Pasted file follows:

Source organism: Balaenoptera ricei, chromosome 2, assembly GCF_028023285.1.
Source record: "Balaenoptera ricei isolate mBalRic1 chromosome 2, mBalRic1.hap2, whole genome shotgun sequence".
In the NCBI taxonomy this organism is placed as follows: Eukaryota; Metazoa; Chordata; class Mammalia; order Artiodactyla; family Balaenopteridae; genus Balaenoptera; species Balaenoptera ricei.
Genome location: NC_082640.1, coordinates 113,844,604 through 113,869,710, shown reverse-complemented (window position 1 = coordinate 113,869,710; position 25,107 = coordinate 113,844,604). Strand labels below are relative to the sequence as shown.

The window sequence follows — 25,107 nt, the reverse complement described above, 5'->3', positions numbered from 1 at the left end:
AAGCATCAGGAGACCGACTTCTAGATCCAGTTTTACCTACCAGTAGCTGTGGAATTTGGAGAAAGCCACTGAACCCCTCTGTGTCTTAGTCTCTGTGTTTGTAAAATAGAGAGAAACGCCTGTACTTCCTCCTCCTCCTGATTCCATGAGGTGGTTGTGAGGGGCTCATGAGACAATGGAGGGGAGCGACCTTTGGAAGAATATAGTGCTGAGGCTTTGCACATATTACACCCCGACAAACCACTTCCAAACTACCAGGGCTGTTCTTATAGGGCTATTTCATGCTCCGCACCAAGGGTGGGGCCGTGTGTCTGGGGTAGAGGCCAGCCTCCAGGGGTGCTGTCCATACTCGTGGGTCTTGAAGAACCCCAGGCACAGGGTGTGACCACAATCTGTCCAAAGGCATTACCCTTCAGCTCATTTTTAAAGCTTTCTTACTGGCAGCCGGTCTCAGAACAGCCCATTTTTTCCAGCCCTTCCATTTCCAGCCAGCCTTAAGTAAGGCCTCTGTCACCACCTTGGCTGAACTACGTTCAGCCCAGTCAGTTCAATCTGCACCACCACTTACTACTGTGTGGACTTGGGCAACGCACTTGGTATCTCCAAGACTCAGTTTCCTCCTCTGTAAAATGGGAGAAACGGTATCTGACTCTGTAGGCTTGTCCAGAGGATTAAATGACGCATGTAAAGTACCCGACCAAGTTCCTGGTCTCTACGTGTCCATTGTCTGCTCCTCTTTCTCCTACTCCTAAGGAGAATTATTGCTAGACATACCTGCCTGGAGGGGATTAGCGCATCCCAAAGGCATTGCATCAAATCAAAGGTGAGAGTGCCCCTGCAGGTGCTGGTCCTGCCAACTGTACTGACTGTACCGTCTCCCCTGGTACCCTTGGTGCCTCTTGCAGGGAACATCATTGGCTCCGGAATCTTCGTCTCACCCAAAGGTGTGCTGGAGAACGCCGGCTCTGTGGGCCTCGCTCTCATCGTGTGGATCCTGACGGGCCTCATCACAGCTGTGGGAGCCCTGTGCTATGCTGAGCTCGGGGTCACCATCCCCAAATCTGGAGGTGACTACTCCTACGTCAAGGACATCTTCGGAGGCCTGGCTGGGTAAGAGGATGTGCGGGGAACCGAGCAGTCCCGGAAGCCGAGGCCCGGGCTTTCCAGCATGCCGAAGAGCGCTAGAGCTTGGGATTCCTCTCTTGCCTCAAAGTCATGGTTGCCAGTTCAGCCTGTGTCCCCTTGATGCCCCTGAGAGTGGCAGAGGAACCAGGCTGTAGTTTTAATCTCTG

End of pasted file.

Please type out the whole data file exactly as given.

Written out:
Source organism: Balaenoptera ricei, chromosome 2, assembly GCF_028023285.1.
Source record: "Balaenoptera ricei isolate mBalRic1 chromosome 2, mBalRic1.hap2, whole genome shotgun sequence".
In the NCBI taxonomy this organism is placed as follows: Eukaryota; Metazoa; Chordata; class Mammalia; order Artiodactyla; family Balaenopteridae; genus Balaenoptera; species Balaenoptera ricei.
Genome location: NC_082640.1, coordinates 113,844,604 through 113,869,710, shown reverse-complemented (window position 1 = coordinate 113,869,710; position 25,107 = coordinate 113,844,604). Strand labels below are relative to the sequence as shown.

The window sequence follows — 25,107 nt, the reverse complement described above, 5'->3', positions numbered from 1 at the left end:
AAGCATCAGGAGACCGACTTCTAGATCCAGTTTTACCTACCAGTAGCTGTGGAATTTGGAGAAAGCCACTGAACCCCTCTGTGTCTTAGTCTCTGTGTTTGTAAAATAGAGAGAAACGCCTGTACTTCCTCCTCCTCCTGATTCCATGAGGTGGTTGTGAGGGGCTCATGAGACAATGGAGGGGAGCGACCTTTGGAAGAATATAGTGCTGAGGCTTTGCACATATTACACCCCGACAAACCACTTCCAAACTACCAGGGCTGTTCTTATAGGGCTATTTCATGCTCCGCACCAAGGGTGGGGCCGTGTGTCTGGGGTAGAGGCCAGCCTCCAGGGGTGCTGTCCATACTCGTGGGTCTTGAAGAACCCCAGGCACAGGGTGTGACCACAATCTGTCCAAAGGCATTACCCTTCAGCTCATTTTTAAAGCTTTCTTACTGGCAGCCGGTCTCAGAACAGCCCATTTTTTCCAGCCCTTCCATTTCCAGCCAGCCTTAAGTAAGGCCTCTGTCACCACCTTGGCTGAACTACGTTCAGCCCAGTCAGTTCAATCTGCACCACCACTTACTACTGTGTGGACTTGGGCAACGCACTTGGTATCTCCAAGACTCAGTTTCCTCCTCTGTAAAATGGGAGAAACGGTATCTGACTCTGTAGGCTTGTCCAGAGGATTAAATGACGCATGTAAAGTACCCGACCAAGTTCCTGGTCTCTACGTGTCCATTGTCTGCTCCTCTTTCTCCTACTCCTAAGGAGAATTATTGCTAGACATACCTGCCTGGAGGGGATTAGCGCATCCCAAAGGCATTGCATCAAATCAAAGGTGAGAGTGCCCCTGCAGGTGCTGGTCCTGCCAACTGTACTGACTGTACCGTCTCCCCTGGTACCCTTGGTGCCTCTTGCAGGGAACATCATTGGCTCCGGAATCTTCGTCTCACCCAAAGGTGTGCTGGAGAACGCCGGCTCTGTGGGCCTCGCTCTCATCGTGTGGATCCTGACGGGCCTCATCACAGCTGTGGGAGCCCTGTGCTATGCTGAGCTCGGGGTCACCATCCCCAAATCTGGAGGTGACTACTCCTACGTCAAGGACATCTTCGGAGGCCTGGCTGGGTAAGAGGATGTGCGGGGAACCGAGCAGTCCCGGAAGCCGAGGCCCGGGCTTTCCAGCATGCCGAAGAGCGCTAGAGCTTGGGATTCCTCTCTTGCCTCAAAGTCATGGTTGCCAGTTCAGCCTGTGTCCCCTTGATGCCCCTGAGAGTGGCAGAGGAACCAGGCTGTAGTTTTAATCTCTG